Emergent continues to produce other vaccines and therapeutics at other facilities for both the government and private vaccine makers.
One product gaining national attention is the smallpox vaccine ACAM2000 that Emergent has a long-term contract to supply to the Strategic National Stockpile. It’s now being deployed to counter the monkeypox outbreak, though due to significant side effects, it’s not being as widely used as another vaccine.
The Bayview plant, which produces bulk vaccines that are put in vials and packaged at other facilities, remains at the center of the COVID vaccine controversy. In addition to the congressional investigation, Emergent faces lawsuits by shareholders who say officials made false claims about their capabilities to inflate the stock price.
The company’s stock price had peaked at $134 in August 20202 but plunged after the news broke that the company needed to dump vaccine doses. It sank by about half as the lawsuit became known in April 2021 and has hovered in recent months around $30 a share.
Emergent officials previously said the lawsuits are without merit.
In the congressional committee’s latest release, officials said there was a batch from the 135 million Johnson & Johnson doses, made between August 2021 and February 2022, that failed inspection, rendering all the vaccine unusable. The vaccine had been sequestered at the time of the committee’s last report in May.
Johnson & Johnson said previously that it was cooperating with the investigators and Thursday said it no longer produces vaccine at Bayview.
“Johnson & Johnson has provided formal notice of termination of our agreement with Emergent due to Emergent’s continued breaches, including its failure to supply drug substance for our COVID-19 vaccine,” the company statement said. “The quality and safety of our COVID-19 vaccine are paramount. No vaccine doses containing Emergent drug substance produced after the restart of the Bayview facility in August 2021 have been released to any market.”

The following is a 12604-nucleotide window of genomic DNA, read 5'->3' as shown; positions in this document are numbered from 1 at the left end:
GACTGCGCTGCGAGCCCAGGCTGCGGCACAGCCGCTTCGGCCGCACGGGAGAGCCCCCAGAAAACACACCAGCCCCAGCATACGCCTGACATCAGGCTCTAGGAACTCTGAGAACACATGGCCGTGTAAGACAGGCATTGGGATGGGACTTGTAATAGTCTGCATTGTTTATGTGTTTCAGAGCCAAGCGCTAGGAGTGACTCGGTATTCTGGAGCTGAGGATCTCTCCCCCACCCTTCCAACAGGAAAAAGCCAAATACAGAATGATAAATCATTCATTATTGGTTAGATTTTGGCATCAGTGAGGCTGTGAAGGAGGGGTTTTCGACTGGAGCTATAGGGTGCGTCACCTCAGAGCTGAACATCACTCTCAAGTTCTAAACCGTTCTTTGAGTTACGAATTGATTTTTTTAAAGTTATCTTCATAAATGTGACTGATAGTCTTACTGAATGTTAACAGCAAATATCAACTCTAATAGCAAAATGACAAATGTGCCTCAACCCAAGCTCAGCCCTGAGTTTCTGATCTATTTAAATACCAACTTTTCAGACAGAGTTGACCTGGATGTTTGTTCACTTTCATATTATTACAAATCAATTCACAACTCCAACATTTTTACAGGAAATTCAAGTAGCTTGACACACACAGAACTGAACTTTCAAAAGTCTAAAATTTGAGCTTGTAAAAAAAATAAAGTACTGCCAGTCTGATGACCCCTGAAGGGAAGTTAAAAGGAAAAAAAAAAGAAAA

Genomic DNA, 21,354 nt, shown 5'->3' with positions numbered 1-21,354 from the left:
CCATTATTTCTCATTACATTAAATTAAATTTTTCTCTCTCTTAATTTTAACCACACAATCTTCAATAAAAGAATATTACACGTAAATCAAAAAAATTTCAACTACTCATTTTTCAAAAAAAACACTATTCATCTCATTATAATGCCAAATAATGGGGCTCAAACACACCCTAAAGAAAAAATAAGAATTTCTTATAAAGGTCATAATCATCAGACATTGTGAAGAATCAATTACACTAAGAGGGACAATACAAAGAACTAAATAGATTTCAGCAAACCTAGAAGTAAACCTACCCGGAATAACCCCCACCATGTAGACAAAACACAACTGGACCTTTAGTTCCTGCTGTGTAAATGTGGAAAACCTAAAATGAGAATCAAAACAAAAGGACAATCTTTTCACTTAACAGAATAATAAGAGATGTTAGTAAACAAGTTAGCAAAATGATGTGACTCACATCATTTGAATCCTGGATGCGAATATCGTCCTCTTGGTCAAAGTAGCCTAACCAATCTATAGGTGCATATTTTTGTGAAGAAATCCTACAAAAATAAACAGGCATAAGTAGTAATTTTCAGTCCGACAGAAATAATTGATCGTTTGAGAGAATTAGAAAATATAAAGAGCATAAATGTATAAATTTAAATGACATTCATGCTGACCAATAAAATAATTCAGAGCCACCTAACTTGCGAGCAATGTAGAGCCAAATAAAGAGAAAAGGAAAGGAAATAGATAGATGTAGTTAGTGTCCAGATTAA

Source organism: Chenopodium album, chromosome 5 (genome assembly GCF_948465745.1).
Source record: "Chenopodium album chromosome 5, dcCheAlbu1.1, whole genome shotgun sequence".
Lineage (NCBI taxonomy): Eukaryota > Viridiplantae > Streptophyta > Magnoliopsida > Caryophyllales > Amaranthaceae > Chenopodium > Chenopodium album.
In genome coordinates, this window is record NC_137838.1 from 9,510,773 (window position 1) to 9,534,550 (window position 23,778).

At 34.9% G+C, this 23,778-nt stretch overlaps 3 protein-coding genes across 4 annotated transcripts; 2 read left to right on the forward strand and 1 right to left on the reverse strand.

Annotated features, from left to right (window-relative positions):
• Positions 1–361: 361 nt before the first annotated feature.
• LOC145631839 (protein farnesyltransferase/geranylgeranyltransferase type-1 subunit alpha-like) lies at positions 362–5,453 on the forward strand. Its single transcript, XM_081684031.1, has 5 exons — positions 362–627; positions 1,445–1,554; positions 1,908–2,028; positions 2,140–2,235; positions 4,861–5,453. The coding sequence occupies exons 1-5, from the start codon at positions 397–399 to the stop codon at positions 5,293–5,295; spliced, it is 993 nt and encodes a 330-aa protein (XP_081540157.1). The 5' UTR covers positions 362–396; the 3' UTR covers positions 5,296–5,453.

The committee found that Emergent officials said they had corrected deficiencies before resuming production in August 2021 but problems persisted. The European Union, South Africa and Canada also said Emergent’s processes did not meet quality standards.
The committee investigation, which began in April 2021, has relied on hearings with Emergent officials, site visits and documents from the company, vaccine makers and federal health agencies.
The latest release said Trump administration officials said during testimony that they were unaware of the extent of the company’s failures before awarding Emergent the vaccine contract, though earlier inspections already had warned of “substantial evidence” of non-compliance with good manufacturing processes and mold, poor disinfection of plant equipment and inadequate training of Bayview employees.
“Once again, our committees have found evidence that unacceptable and irresponsible business practices by Emergent BioSolutions have limited our ability to meet the urgent, global need for coronavirus vaccines,” said Rep. Carolyn B. Maloney, chairwoman of the Committee on Oversight and Reform.
“Companies benefitting from taxpayer dollars intended to produce vaccines must put the public good first,” the New York Democrat said in a statement. “By repeatedly failing to meet quality standards even after being notified of serious problems, Emergent BioSolutions has wasted hundreds of millions of vaccine doses and violated the public’s trust.”
Officials say the Emergent investigation continues.